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Moon Phase for October 26th at Midnight
3.5 Days After Last Quarter

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Weather Outlook Friday

High temperatures on Thursday will be warmer than what we saw on Wednesday, except for locations closer to the Great Lakes. However, note that some 60s will be starting to move into the southwestern part of the state! This is the milder weather that will be moving in by Friday.

 
High Temperatures From Average Friday
 
High temps from average on Thursday will start warming to above average levels once again across the western part of the state. This warmer weather will continue streaming into the region through Friday, where much of Friday looks to be 10F to 15F above average!
 

Weather Outlook Friday

As our midweek soggy storm system pushes east, a southerly wind will start to develop on Thursday, which will help to warm temperatures through the end of the week. 

Weather Outlook Friday

Our wet weather from earlier this week will have subsided, but clouds look to linger into Thursday with much of the state seeing mostly cloudy skies. However, note that parts of western Minnesota will start breaking out into more sun later in the day.


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Simulated Radar
 
Here's the simulated radar from AM Thursday to PM Saturday, which shows mostly dry conditions across the region until later Saturday when a narrow band of light showers looks to move through the region.
 
 
Rainfall Potential

As our next system moves in from the west on Saturday, light precipitation will be possible across the central and southern part of the state with a few spots seeing up to a couple of tenths of an inch of rain.

Warm Friday Ahead
 
Thanks to a storm system sliding across southern Canada, warm temperatures will be allowed to settle in across the Upper Midwest on Friday. Note that this warm bubble of air looks to be fairly short lived and only with us for one day as cooler air moves in already by Saturday.
 
 
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Extended Weather Outlook

The extended temperature outlook over the next 10 days shows temperatures warming rather quickly on Friday with highs approaching 70F! This will be a rather brief warm up though as high temperatures slide back down to near average levels this weekend. However, mild temps look to continue on Halloween Monday and through much of next week.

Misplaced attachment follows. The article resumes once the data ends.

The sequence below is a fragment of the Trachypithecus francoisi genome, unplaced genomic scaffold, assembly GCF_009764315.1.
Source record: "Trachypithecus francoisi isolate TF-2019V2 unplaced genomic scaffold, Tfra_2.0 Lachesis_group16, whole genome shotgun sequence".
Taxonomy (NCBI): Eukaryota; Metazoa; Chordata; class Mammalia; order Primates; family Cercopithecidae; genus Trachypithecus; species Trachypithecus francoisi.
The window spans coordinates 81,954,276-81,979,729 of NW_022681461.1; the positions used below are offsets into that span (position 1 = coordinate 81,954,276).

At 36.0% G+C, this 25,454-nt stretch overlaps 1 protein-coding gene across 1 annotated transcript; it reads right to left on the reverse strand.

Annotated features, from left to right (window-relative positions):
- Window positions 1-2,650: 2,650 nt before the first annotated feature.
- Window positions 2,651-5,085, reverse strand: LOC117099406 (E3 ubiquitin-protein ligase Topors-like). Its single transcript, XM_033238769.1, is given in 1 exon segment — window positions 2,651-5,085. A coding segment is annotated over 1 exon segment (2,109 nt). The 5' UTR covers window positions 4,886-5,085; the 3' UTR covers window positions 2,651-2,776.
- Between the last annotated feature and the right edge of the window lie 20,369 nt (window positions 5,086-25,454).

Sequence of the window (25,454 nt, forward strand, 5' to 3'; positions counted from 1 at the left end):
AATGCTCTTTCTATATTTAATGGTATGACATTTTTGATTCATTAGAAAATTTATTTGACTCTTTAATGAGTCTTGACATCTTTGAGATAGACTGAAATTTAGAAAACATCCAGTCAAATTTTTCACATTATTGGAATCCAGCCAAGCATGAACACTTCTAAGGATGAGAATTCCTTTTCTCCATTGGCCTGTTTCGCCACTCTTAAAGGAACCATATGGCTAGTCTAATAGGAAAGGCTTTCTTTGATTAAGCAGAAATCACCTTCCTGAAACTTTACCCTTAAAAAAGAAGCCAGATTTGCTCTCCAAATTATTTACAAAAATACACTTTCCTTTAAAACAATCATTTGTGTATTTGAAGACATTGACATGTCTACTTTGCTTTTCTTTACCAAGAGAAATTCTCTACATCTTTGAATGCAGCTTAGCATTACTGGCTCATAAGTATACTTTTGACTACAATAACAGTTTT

Warm Temperatures Return to Midwest

According to NOAA's CPC, the 6 to 10 day temperature outlook suggests warmer than average temperatures continuing  across much of the Upper Midwest as we head into the early part of November.

6 to 10 Day Temp Outlook

Here's the national temperature outlook from November 2nd - 6th, which shows warmer than average conditions across much of the nation.

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National Weather Outlook

Snowfall and cold rain showers will taper in the Northeast on Friday. Meanwhile, weather conditions in the Western U.S. will remain fairly active with wave after wave of heavy Pacific moisture. Some of this moisture will make its way into the Upper Midwest over the weekend, but it will be much lighter than it is out west.

 
Precipitation Outlook

According to NOAA's WPC, the heaviest precipitation across the nation will be found in the Western U.S., where come 3" to 6"+ amounts can't be ruled out across parts of California. Much of the Central U.S. will remain dry with the exception of the far north and those in the Northern New England States.

National Snow Potential

Here's a look at the national snowfall potential through early next week, which shows decent snow accumulations possible across parts of the Intermountain West. Note that there may even be snow snow accumulations across the Sierra Nevada Range in California!

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"Australia Climate Report Predicts More Hot Days and Harsher Fire Seasons"

"SYDNEY, Australia — Australia will have more extremely hot days and a longer and fiercer fire season, and parts of the continent will spend more time in drought as rainfall decreases, according to a report by top government scientists released on Thursday."

"Surface temperature has increased about 1 degree Celsius since 1910, the report said, and rainfall through the growing season for winter crops has dropped almost 20 percent in some regions. Sea levels are also rising as ocean temperatures warm, leading to higher chances of inundation and coastal flooding. Oceans absorb large amounts of the world’s excess heat."

"Extreme weather events are increasingly common, said Steve Rintoul, interim director of Australia’s climate science center at the Commonwealth Scientific and Industrial Research Organization and an author of the report. And that trend will continue."

"“Although a 1-degree-Celsius rise in air temperatures seems small, it is enough to shift base-line averages,” Dr. Rintoul said, referring to an increase equal to 1.8 degrees Fahrenheit."

"He added, “It increases the odds those events will happen.”"

See more from NYTimes HERE:


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"Studies offer new glimpse of melting under Antarctic glaciers"3

"Two new studies by researchers at NASA and the University of California, Irvine (UCI), detect the fastest ongoing rates of glacier retreat ever observed in West Antarctica and offer an unprecedented direct view of intense ice melting from the floating undersides of glaciers. The results highlight how the interaction between ocean conditions and the bedrock beneath a glacier can influence the glacier's evolution, with implications for understanding future ice loss from Antarctica and global sea level rise."

"The two studies examined three neighboring glaciers in West Antarctica that are melting and retreating at different rates. Smith, Pope and Kohler glaciers flow into the Dotson and Crosson ice shelves in the Amundsen Sea Embayment in West Antarctica, the part of the continent with the largest loss of ice mass."

"A study led by Bernd Scheuchl of UCI, published in the journal Geophysical Research Letters on Aug. 28, used radar measurements from the European Space Agency’s  Sentinel-1 satellite and data from the earlier ERS-1 and ERS-2 satellites to look at changes in the glaciers' grounding lines — the boundary where a glacier loses contact with bedrock and begins to float on the ocean. The grounding line is important because nearly all glacier melting takes place on the underside of the glacier's floating portion, called the ice shelf. If a glacier loses mass from enhanced melting, it may start floating farther inland from its former grounding line, just as a boat stuck on a sandbar may be able to float again if a heavy cargo is removed. This is called grounding line retreat."

See more from NOAA HERE: